Giving capillary film a try can help create more uniform screen printing stencils for sharper looking prints.
Capillary film is perfectly smooth, so it’s easy to create a precisely detailed stencil. Capillary film comes in different thicknesses, or emulsion over mesh (EOM), so you know that your stencils are always the right thickness for your print job. While some printers claim that films create less durable stencils because the emulsion is only applied to one side of the screen, capillary film manufacturers report that stencils made with their products can last for tens of thousands press runs. The biggest downside is that capillary film is more expensive than liquid emulsion; the film proponents often cite the time saved as making the film well worth the cost.
Capillary film most often comes in rolls that you cut down to fit your screens, or you can purchase precut sheets to make coating your screens faster and easier. You’ll want to be sure that you’re using film that’s compatible with the mesh count you plan to use for your print job, as well as with your ink. The film is incredibly easy to apply to screens, following a few quick steps.
Step 1: Clean your screens
You probably know that every good stencil begins with a clean screen, but a well-cleaned screen is even more important when you’re applying capillary film. Any grease, stains or dirt on your mesh will interfere with the film’s adhesion. First, thoroughly clean your screen with a degreasing agent, and rinse thoroughly. If there are stains on the mesh, also use the necessary agents to completely remove them.
Step 2: Apply a wetting agent
Your screen needs to be completely flooded with water to allow the film to fully adhere. Some printers advise scrubbing the screen to help the water to remain on the screen, but this can damage your mesh. Instead, consider using a wetting agent designed specifically to help with capillary film adhesion.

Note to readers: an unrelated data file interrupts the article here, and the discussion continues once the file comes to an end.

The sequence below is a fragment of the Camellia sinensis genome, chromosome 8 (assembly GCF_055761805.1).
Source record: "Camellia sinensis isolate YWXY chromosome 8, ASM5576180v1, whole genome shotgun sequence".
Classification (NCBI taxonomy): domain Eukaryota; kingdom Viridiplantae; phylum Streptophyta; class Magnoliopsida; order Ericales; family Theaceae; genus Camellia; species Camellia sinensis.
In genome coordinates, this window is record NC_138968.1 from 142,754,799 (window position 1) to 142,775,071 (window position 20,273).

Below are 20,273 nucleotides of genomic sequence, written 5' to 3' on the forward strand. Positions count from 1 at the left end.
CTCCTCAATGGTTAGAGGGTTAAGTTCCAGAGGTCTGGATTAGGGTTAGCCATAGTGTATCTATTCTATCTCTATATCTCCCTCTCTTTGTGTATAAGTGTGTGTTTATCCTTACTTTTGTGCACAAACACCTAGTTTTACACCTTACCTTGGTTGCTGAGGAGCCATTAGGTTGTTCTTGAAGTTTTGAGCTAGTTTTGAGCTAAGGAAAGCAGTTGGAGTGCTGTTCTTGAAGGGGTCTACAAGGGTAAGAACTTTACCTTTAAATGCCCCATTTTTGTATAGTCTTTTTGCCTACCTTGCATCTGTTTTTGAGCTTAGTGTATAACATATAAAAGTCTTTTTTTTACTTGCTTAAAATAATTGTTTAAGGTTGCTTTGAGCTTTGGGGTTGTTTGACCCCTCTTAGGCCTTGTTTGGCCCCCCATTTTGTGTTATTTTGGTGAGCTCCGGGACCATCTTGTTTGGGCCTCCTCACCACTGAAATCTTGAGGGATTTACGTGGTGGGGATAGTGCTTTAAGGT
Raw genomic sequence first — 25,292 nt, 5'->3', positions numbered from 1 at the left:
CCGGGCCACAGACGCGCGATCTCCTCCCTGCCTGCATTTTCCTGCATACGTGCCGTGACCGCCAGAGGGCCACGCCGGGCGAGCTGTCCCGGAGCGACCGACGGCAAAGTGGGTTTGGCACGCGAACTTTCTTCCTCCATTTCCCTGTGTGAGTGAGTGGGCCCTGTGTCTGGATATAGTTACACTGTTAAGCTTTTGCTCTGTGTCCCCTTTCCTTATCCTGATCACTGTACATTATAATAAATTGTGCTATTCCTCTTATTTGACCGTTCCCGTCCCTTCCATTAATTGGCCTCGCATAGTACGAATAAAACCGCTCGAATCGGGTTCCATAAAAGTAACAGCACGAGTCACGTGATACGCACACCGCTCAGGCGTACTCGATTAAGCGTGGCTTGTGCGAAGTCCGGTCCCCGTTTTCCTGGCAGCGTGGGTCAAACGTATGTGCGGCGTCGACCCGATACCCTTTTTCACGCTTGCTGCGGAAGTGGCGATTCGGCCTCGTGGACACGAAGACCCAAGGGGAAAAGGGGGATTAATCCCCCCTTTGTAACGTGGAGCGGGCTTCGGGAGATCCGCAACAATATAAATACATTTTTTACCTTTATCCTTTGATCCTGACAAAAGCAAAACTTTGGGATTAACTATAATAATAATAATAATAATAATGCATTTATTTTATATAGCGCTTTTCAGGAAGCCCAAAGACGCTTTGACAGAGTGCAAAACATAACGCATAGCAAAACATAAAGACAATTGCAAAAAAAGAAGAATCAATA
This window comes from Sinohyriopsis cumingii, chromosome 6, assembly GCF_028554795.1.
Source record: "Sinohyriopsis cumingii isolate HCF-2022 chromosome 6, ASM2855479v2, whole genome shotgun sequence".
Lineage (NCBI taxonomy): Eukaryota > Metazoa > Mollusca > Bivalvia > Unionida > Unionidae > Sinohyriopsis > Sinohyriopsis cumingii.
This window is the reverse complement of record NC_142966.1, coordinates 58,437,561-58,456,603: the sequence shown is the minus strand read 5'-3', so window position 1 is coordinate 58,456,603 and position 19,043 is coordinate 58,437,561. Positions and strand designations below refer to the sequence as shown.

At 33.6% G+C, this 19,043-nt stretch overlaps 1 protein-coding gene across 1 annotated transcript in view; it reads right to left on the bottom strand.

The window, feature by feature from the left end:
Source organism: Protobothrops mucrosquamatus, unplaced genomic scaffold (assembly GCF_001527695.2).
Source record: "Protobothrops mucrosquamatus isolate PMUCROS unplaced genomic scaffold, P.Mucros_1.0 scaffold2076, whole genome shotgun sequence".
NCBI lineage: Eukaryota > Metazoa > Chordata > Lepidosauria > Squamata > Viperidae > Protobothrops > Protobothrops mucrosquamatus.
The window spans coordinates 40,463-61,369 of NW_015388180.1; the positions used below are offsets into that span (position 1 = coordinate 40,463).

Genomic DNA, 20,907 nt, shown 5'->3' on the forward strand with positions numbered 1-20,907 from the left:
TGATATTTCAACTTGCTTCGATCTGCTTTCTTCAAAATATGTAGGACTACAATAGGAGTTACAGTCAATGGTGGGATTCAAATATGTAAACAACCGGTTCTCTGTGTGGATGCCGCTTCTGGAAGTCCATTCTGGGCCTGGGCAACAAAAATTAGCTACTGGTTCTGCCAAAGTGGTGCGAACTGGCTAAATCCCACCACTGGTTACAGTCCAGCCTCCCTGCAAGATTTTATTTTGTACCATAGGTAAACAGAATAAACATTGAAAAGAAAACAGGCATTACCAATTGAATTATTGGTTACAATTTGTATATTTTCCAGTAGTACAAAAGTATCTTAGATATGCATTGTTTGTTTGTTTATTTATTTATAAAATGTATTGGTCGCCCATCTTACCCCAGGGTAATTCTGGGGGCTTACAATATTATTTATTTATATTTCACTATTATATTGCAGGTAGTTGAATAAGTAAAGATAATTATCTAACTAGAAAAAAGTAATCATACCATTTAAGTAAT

Step 3: Wet your screen
This part of the process is fairly straightforward. Apply water to the surface of the screen, with the goal of getting as much water as possible to fill the individual squares of the mesh. If you applied a wetting agent, your water should cling to the mesh with no problem. If you skipped the wetting agent, you will need to pour the water downward over the screen so the surface tension of the water will cause it to suspend between the openings in the screen.
Step 4: Apply the capillary film
The easiest way to apply the capillary film is to begin with your film tightly rolled, with the emulsion side out. Apply the top edge of the film to the screen, pressing slightly. Applying slight pressure as you go, unroll the film down the screen. You will feel the film pulling out of your hands as it bonds to the water.
Step 5: Make sure the water has penetrated the emulsion
To ensure a complete bond, you’ll need to be sure that all of the emulsion has come into contact with the water. The best way to do this is with a window squeegee – a printing squeegee may be too firm for the job. Flip the screen over, and gently run your window squeegee around the back of the film.
Step 6: Allow the screen to dry
Your screen will need to dry for about 20-30 minutes to be sure that the emulsion is ready to be exposed. Dry the screen horizontally, just as you would with a screen coated in liquid emulsion. One of the easiest ways to tell that your emulsion is completely dry is by removing the polyester film: If the emulsion is dry, the film will peel right off with very little resistance and little to no noise.
Once your screen has dried completely, you are ready to apply your film positive and expose your screen. This part of the process will be the same as working with a liquid emulsion. Follow the manufacturer’s instructions for exposure times, and wash out the stencil from the emulsion side so you don’t risk breaking the bond between the emulsion and the screen. Once you’ve washed out your screen, you’re ready to follow your normal printing procedures with your capillary film stencil.
Looking for more tips on choosing and using screen printing emulsion to create quality stencils? Check out these blog posts: